In this lesson, we find a break in God’s dispensational dealings with the Jews. He heals the daughter of a Canaanite woman even though his ministry is exclusively to the lost sheep of the house of Israel [15:24]. He also heals the multitudes and feeds four thousand men miraculously.
Before we study the healing of the Canaanite woman’s daughter, we will comment briefly on the multitudes that were healed and the 4000 that were fed. We have studied similar passages in Matt 14:15-21 and Matt 12:15. They point to God’s miraculous dealings with the Jews in the latter part of the tribulation and at the Second Advent. The healing of the multitudes is connected with the new covenant in Jer 30:7-9, 17 and Ps 67:1-2, for instance. The feeding of the four thousand is connected with the miraculous feeding of the Jews in the wilderness during the tribulation [Rev 12:6, 14, for instance].
Now in studying the Canaanite woman, we notice some spiritual truths as well as doctrinal truths. Spiritually, there are three things in her request that make a good pattern for getting a prayer answered:
Earnestness – in verse 23, Jesus wouldn’t answer her; in the same verse, the disciples tried to run her off; in verse 24, Jesus told that he wasn’t here for her; and in verse 26, he referred to her as a dog. In spite of all of the rebuffs, she stayed with her request until she got it answered. We’d do well to remember this when we wear out with waiting for God to answer us.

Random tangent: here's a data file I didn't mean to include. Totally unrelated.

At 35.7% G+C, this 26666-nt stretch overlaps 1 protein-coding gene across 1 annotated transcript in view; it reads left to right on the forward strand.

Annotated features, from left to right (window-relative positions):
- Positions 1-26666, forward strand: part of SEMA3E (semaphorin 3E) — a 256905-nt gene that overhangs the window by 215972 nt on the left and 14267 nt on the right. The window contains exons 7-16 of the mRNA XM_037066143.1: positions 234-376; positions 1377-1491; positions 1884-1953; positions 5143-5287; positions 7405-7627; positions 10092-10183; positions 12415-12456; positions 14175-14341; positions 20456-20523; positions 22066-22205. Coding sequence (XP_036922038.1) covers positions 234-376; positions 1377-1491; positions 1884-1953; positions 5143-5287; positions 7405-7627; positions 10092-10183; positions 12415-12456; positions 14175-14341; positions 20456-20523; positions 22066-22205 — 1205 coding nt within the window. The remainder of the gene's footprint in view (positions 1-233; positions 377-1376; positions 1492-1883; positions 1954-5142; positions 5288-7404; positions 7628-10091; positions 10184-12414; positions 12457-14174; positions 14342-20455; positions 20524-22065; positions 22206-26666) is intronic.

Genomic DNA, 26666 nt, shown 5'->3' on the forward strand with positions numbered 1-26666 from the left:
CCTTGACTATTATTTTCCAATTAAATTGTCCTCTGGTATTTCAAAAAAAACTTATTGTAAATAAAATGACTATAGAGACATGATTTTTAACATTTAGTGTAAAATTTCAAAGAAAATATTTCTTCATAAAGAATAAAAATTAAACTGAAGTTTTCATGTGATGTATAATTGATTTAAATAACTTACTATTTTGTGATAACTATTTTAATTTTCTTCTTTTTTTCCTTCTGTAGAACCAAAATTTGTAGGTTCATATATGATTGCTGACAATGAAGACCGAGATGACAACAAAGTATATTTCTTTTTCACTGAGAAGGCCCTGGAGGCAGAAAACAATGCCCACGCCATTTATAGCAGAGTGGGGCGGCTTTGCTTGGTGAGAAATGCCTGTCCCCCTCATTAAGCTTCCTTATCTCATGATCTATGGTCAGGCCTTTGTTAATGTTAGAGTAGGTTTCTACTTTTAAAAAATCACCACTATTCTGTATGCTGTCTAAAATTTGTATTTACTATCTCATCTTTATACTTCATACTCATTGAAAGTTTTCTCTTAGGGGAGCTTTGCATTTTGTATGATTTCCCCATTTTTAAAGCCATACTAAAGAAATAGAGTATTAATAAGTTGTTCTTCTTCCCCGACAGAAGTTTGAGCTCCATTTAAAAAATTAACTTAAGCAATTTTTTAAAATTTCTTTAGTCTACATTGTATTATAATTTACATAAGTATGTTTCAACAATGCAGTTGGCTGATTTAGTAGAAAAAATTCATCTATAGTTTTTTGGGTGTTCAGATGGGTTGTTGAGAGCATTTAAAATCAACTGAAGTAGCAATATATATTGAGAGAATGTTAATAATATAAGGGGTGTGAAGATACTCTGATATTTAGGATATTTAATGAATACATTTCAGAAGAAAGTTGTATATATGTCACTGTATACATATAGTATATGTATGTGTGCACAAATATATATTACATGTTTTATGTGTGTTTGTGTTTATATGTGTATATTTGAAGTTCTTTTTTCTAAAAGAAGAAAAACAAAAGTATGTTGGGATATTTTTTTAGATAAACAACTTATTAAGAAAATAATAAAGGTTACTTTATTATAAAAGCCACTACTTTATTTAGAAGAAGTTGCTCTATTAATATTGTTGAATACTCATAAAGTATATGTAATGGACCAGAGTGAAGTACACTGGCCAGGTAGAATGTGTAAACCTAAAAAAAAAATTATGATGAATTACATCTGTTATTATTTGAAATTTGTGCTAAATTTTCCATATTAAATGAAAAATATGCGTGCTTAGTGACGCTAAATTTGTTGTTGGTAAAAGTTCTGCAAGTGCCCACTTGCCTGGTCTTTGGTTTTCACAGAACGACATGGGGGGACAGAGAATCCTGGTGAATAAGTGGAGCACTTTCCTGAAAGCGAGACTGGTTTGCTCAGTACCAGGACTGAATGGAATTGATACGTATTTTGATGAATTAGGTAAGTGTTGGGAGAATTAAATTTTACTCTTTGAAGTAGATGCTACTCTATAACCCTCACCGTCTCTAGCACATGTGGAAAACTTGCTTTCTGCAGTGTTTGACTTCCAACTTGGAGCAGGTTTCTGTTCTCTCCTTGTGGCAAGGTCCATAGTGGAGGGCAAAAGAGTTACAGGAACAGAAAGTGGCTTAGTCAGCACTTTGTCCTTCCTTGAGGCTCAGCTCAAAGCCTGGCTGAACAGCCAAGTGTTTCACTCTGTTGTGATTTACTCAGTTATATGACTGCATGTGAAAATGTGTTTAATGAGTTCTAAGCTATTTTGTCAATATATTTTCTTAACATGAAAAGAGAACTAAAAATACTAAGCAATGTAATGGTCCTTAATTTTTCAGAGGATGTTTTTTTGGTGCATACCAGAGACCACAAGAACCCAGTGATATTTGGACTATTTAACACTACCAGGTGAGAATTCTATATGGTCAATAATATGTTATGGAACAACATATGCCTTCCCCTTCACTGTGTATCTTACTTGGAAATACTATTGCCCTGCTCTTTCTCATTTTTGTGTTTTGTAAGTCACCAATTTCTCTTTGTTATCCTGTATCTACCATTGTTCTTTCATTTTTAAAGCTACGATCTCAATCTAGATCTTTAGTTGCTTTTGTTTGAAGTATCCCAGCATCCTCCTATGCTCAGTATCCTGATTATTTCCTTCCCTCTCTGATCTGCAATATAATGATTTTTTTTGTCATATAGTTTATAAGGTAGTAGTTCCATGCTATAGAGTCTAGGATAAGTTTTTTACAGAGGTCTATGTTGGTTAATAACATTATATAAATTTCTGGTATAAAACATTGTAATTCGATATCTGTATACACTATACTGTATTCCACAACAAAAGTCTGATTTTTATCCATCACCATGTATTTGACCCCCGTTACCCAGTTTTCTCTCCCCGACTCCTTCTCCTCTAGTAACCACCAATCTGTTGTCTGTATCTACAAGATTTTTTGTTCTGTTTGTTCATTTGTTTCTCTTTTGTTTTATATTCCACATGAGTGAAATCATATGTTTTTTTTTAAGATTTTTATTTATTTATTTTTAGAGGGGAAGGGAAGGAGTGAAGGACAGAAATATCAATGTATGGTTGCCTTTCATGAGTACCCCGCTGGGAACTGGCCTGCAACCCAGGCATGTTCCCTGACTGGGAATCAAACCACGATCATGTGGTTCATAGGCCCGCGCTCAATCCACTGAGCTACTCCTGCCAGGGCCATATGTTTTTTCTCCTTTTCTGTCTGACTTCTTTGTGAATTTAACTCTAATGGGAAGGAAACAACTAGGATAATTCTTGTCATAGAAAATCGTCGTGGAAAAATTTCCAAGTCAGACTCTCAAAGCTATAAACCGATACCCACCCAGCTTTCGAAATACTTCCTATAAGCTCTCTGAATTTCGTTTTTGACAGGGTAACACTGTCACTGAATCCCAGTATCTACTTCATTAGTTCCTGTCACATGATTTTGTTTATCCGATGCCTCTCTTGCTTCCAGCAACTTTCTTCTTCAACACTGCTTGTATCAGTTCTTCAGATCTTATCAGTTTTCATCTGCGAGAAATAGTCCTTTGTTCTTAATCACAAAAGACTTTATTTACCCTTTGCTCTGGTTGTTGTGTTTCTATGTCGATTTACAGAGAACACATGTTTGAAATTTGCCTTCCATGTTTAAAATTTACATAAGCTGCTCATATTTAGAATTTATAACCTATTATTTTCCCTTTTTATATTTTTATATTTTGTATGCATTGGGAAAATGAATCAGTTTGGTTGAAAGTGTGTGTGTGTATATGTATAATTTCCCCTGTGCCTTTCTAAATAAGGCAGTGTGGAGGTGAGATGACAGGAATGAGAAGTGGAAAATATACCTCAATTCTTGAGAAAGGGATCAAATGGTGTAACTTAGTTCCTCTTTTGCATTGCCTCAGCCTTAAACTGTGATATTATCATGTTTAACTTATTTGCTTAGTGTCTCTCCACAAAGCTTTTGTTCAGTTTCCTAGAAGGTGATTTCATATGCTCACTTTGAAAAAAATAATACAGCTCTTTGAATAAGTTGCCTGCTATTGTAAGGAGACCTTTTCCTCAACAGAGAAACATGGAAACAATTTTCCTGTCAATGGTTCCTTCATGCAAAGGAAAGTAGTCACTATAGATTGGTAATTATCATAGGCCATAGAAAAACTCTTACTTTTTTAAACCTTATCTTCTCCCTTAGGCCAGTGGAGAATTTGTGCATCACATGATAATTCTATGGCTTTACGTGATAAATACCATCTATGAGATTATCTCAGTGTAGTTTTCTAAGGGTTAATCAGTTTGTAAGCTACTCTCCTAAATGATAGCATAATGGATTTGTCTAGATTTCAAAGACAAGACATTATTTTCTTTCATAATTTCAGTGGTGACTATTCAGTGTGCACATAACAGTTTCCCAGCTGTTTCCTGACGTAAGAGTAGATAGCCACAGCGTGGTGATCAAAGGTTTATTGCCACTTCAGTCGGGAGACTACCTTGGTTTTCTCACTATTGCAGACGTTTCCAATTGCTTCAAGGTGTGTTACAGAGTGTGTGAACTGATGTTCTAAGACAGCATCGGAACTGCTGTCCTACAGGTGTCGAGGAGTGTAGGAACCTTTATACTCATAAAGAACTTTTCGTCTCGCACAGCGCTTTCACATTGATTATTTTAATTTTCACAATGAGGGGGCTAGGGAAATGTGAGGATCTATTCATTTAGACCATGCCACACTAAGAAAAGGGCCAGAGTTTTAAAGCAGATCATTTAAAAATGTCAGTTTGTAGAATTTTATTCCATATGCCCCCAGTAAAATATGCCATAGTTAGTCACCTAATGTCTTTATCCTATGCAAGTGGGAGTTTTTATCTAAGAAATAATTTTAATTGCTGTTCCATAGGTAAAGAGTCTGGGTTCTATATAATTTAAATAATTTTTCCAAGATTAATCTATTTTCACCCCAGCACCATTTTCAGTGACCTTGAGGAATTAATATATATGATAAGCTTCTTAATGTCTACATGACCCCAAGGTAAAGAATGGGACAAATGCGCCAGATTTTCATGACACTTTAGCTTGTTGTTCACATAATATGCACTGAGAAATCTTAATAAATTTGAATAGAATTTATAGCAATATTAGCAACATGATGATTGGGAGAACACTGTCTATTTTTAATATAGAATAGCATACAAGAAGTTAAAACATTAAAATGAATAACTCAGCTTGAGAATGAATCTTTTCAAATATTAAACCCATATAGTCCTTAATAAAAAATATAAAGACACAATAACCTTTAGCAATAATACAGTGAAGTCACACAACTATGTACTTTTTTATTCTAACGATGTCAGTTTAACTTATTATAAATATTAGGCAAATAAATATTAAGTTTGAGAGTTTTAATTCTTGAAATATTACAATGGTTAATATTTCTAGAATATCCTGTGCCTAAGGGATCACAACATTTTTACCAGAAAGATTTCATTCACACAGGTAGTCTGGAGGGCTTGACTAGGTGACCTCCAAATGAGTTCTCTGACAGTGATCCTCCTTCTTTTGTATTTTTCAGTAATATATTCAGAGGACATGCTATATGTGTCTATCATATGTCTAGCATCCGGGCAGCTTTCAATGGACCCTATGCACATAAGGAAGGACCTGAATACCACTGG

Humility – when the Lord referred to her as a dog, she said, “Truth, Lord …” It didn’t faze her a bit. She’s not like this modern generation that’s so easily offended. We’re better off remembering that we don’t deserve anything from God and that we are thankful and content to have what we do have.
Faith – she knew Jesus could heal her daughter and she was not leaving until he did it. Now that’s real faith. She accomplished something with Jesus that even the masters of her day couldn’t do. She caught something the Lord said and used it against him [Matt 22:15] to get what she wanted.
Doctrinally, we see Gentile dogs getting in on salvation. In the Old Testament, Gentiles were recognized as strangers and they were not included in any of God’s promises to the Jews. If a gentile stranger wanted to get in on the promises God made to the Jews, he had to become a Jew. In Esther 8:17, when the Gentiles found out that the Jews could defend themselves against them, many of them became Jews. In Ex 12:43-49, if a stranger wanted to participate in the passover, he had to become a Jew and be circumcised. When the Jews had married strange wives in Ezra, they were forced to divorce them and put away their kids, Ezra 9:2-3, 12; 10:10-11
In the New Testament, however, Gentiles get in on salvation by trusting Jesus Christ and get precisely the same benefits of salvation that Jews who trust Christ get. In Eph 2:11-22, the middle wall of partition between saved Jews and saved Gentiles is broken down.
We find Gentiles getting saved in Acts 10:34-35, 44; 11:1, 15-18, to the surprise of the Jews who witnessed this and heard about it. From then on, we find Gentiles getting saved in every region and in great numbers.
Although Gentile salvation was prophesied in the Old Testament (Rom 15:8-12), the prophecies all concerned the millennium. Thus the Jews persecuted Paul as he attempted to win Gentiles (1 Thes 2:14-16). This is due in part to the fact that the nation of Israel is broken off of their olive tree and Gentiles are grafted in (Rom 11:11, 15-21). In the end, multitudes of Gentiles show up in heaven with the church age and tribulation saints (Rev 5:9; 7:9, 14).